Mickey Rourke ("Sin City," "Domino") stars in "The Wrestler" as Randy "The Ram" Robinson, a lumpy, trailer-dwelling professional wrestler who performs in church halls and recreation centers to augment the meager income he earns working in a grocery store stockroom.
Randy's body is a 50-something mass of scars and torn soft-tissue injuries, but he doggedly hangs onto his wrestling persona, despite the physical and emotional wear and tear it obviously causes him.
It's difficult for Randy to let wrestling go because his attachment is really to his past. During the 1980s, he was on the very top of the wrestling scene, and had his own Nintendo game and action figure to prove it. He drives around in his old van, listening to Ratt and Quiet Riot, pining for the days when his long, bleached, product-filled hair and fake-bake tan were actually as cool as he still thinks they are.
But those days are long gone, and Randy inhabits the bottom of the sporting barrel, consoling himself with the fact that there's no place to go but up. In the meantime, he has to debase himself quite a bit just to stay in the barrel at all. What he doesn't realize is that even if he still thinks of himself as a 25-year-old wrestling star, his body knows how old it really is, and won't hold out forever.
UNPLEASANT RUN OF PSYCHOTIC THEATER
One night, after an especially unpleasant run of psychotic theater involving barbed wire and a staple gun, Randy's body sends him a clear message that it's time to hang up the tights. He toys with retirement, and tries to establish a normal human romance with Cassidy (Marisa Tomei, "Before the Devil Knows You're Dead"), a stripper to whom he has given a significant portion of his cash for lap dances over the years. But it isn't long before his crappy job and the pull of the ring "? strengthened by the prospect of a rematch with his old nemesis, The Ayatollah (Ernest Miller, aka real-life pro wrestler The Cat) "? keeps "The Ram" from going quietly into his good night.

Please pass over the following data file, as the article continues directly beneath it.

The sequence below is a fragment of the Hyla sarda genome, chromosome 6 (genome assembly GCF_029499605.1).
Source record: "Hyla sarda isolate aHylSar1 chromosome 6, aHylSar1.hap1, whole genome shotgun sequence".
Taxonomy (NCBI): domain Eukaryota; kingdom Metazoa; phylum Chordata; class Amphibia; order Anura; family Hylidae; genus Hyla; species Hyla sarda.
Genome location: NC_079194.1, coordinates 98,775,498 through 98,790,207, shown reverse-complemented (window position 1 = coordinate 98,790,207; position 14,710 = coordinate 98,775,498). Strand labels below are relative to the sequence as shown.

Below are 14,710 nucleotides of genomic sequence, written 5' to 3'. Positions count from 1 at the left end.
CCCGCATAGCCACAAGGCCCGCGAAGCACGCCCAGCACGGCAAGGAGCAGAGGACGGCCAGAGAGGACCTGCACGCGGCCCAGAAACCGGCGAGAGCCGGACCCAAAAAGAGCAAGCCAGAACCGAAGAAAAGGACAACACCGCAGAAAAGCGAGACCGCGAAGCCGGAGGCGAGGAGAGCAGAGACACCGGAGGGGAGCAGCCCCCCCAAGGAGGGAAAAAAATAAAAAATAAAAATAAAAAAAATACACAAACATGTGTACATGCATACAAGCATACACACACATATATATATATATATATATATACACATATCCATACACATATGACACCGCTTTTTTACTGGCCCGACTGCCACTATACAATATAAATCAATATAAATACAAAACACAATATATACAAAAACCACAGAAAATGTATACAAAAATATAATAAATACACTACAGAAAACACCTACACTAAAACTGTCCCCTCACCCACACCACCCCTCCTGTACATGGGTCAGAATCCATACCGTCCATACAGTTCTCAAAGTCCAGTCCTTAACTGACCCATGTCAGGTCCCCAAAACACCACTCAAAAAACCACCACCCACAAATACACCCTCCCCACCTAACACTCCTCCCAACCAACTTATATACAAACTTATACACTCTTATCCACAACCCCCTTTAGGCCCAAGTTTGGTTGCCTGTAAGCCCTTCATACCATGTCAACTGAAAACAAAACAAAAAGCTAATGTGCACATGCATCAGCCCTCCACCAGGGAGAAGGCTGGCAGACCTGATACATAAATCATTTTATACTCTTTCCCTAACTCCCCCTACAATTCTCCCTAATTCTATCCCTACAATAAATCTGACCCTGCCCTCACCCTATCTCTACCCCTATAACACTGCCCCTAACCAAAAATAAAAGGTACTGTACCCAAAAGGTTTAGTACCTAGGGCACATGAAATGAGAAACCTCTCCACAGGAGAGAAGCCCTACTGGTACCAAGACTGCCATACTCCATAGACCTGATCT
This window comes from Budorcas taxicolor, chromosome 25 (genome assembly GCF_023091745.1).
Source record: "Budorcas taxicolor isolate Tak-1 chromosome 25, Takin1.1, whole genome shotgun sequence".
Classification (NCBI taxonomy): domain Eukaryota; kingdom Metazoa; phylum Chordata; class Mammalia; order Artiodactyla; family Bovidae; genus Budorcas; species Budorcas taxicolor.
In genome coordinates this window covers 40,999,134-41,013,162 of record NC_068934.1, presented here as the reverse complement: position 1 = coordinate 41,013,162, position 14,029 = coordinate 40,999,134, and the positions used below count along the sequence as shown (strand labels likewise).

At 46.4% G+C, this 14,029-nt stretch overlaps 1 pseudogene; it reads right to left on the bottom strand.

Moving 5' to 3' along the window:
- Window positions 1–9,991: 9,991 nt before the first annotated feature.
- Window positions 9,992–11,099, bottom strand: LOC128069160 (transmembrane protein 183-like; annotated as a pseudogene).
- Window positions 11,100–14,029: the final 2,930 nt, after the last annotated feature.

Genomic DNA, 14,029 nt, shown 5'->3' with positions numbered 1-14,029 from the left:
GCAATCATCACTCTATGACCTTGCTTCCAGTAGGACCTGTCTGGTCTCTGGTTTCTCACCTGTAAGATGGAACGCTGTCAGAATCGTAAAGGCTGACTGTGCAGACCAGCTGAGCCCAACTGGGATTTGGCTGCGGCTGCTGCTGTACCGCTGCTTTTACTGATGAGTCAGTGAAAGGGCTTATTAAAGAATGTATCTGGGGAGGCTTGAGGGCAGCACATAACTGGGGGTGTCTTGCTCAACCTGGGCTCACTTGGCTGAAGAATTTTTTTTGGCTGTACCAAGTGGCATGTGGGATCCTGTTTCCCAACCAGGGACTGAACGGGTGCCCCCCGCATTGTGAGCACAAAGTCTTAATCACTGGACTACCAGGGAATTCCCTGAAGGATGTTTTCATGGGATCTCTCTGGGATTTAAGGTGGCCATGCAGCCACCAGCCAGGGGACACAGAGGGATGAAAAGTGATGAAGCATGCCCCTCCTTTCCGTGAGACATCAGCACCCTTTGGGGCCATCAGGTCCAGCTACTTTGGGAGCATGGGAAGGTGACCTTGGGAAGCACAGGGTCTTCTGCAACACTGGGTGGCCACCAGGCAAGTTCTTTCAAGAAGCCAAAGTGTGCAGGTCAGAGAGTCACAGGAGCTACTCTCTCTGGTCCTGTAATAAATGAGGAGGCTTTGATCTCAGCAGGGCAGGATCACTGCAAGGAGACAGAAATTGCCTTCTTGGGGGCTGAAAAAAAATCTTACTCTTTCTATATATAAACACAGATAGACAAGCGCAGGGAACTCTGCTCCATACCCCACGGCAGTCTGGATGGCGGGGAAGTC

What makes "The Wrestler" really work is its sharp understanding and portrayal of human nature. While Randy himself isn't the most likable character in the world, and is actually a bit infuriating in his insistence to self-implode, his actions are a true portrayal of a washed-up, emotionally crippled narcissist. And it's made clear that he is not only unable to let go of his identity as a wrestler, he can't let go of his old selfishness, either.
His attempts at reestablishing a relationship with his estranged daughter Stephanie (Evan Rachel Wood, "Across the Universe") illustrate that Randy doesn't live alone in a dingy trailer without good reason. In pursuing the fame and glory of the wrestling ring, He has alienated everyone he ever loved or ever loved him. What's saddest is that he knows and regrets it, but can't stop himself from perpetuating the dysfunction.
A large part of "The Wrestler"'s larger narrative appeal comes from the downward spiral of Rourke's career path since the 1980s. While it's debatable that there's a neat arc at play here about an up-and-coming actor who falls on hard times, only to rise phoenix-like from the ashes of failure, the idea certainly adds a dimension of color that gives "The Wrestler" a level of significance it wouldn't have had otherwise.